Taking a trip around Scotland golf history

GULLANE, Scotland -- A detour to the Home of Golf provided unusual sunshine and warmth as well as a prophetic introduction on the first tee of the old course: Stewart Morris would be the caddie on this day, and it doesn't get any better than being in St. Andrews and having a Morris on your bag.

That name resonates through the town, as it was Tom Morris Sr. -- better known as Old Tom -- who was the "keeper of the green'' for years, who shaped and molded the world's most famous golf course and combined with his son -- Young Tom -- to win eight Open Championships back when leather balls and hickory shafts were in vogue.

Stewart Morris, a 60-ish looking man with a gray beard and long hair, has been caddying on the various St. Andrews courses for years. "I get asked all the time 'Are you related to Tom Morris?' All I know is my granny told us years ago that we had a very famous name in the town,'' he said. "She said we had a name to uphold, that we were a descendent of the golfers. That is what I tell people, I just can't prove it.''

Hey, good enough.

Walking the fairways of the famous links with a guy who's been around the area forever was a pleasure in itself. The golf, as difficult as it may have been, was simply a bonus.

St. Andrews, of course, is known as golf's Mecca. But the area that is hosting this week's Open Championship -- East Lothian -- would have a friendly disagreement with that assessment. Or maybe not so friendly.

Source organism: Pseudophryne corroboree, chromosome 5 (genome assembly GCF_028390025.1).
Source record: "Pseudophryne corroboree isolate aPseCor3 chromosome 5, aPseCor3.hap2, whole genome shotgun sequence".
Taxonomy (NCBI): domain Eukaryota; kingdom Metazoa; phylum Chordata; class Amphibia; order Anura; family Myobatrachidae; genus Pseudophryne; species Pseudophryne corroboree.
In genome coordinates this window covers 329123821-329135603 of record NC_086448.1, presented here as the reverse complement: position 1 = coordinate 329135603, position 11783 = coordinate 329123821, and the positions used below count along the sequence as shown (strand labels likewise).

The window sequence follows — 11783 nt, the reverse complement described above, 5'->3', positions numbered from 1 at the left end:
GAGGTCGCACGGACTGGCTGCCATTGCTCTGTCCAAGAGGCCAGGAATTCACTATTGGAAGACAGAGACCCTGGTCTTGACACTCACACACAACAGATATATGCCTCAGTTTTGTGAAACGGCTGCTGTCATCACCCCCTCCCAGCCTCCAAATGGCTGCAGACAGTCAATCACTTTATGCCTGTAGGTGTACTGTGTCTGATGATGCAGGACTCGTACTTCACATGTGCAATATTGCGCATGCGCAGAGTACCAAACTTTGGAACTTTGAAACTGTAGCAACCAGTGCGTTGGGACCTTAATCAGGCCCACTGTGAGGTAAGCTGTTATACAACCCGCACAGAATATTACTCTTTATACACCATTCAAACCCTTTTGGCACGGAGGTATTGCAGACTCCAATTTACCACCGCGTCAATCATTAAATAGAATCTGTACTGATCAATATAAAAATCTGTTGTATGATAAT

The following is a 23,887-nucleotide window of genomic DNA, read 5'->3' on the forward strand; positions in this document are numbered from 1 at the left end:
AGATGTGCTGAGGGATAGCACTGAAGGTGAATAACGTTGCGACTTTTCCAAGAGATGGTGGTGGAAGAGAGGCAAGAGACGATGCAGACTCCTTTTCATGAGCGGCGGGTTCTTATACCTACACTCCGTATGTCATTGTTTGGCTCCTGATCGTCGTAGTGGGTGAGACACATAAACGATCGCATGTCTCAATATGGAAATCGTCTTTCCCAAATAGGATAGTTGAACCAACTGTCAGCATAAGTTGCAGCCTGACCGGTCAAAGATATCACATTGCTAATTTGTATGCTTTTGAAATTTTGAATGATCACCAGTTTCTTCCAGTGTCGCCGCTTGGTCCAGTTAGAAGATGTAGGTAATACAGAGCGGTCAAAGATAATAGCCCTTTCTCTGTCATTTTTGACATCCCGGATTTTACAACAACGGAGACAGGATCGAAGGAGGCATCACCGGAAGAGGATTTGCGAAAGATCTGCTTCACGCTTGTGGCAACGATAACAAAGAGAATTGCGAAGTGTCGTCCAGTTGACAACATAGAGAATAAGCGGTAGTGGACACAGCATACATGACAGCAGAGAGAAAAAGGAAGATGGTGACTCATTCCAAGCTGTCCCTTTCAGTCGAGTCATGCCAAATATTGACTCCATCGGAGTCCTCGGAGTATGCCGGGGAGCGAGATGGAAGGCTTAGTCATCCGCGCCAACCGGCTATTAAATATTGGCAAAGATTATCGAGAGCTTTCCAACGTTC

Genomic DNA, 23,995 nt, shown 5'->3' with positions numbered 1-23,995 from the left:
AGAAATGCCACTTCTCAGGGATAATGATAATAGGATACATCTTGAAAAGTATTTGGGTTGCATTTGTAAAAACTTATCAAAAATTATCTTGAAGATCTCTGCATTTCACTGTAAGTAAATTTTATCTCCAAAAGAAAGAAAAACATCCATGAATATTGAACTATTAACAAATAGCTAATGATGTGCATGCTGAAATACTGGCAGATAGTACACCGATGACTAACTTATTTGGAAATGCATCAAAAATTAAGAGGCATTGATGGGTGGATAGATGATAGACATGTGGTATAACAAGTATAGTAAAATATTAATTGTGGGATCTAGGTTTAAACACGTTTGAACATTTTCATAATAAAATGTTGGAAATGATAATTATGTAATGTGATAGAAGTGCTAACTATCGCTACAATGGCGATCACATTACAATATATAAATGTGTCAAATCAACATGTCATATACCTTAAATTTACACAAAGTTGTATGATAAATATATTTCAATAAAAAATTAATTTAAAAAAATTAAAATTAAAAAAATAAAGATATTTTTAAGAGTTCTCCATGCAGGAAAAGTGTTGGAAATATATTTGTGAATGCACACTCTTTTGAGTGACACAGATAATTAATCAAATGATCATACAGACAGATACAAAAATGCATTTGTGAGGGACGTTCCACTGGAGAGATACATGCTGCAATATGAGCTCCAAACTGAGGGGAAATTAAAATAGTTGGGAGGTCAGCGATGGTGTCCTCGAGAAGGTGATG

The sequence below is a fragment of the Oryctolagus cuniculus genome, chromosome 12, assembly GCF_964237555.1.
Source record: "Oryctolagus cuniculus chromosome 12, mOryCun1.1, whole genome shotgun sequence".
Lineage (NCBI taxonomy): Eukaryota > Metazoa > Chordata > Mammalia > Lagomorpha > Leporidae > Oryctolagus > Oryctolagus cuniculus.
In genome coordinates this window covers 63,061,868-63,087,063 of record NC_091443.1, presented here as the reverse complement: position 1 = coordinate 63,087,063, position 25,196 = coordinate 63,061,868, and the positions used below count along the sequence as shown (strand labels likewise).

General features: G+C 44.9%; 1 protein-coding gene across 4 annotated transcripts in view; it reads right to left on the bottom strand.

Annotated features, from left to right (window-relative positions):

Muirfield, which will stage the Open for the 16th time, is about 80 miles from St. Andrews on the other side of the Firth of Forth. The area boasts some of the finest links golf on record, including two gems we managed to sample in the name of research.

So why the diversion to St. Andrews? Well, why not? In 1953, when Ben Hogan made his one and only trip to the Open, winning at Carnoustie, he famously passed on a chance to visit St. Andrews, which was less than an hour away, and never set foot on the hallowed ground or in the historic town. All these years later, that remains hard to believe.

Colleague Scott Michaux of the Augusta Chronicle had floated the idea months ago of taking a side trip to play the New Course, Old Course and Crail, an amazing links 20 minutes away. Old Tom had a hand in all of them, the "New'' Course opened in 1895 due to the growing demand for golf in the town.

Now there are seven courses in St. Andrews that fall under the "Links Trust'' banner, which means any local resident can pay an annual fee of £200 (about $360) for the right to play any of the courses. When you consider that visitors pay £170 for one round on the Old Course, you can see the beauty of that resident deal.

Getting on the Old Course can present some challenges, and those who plan trips well in advance can get times secured if they are willing to pay dearly for them. The easiest and most common way to get on the course is through the daily ballot, which allows you to sign up two days prior with a drawing of names conducted each day.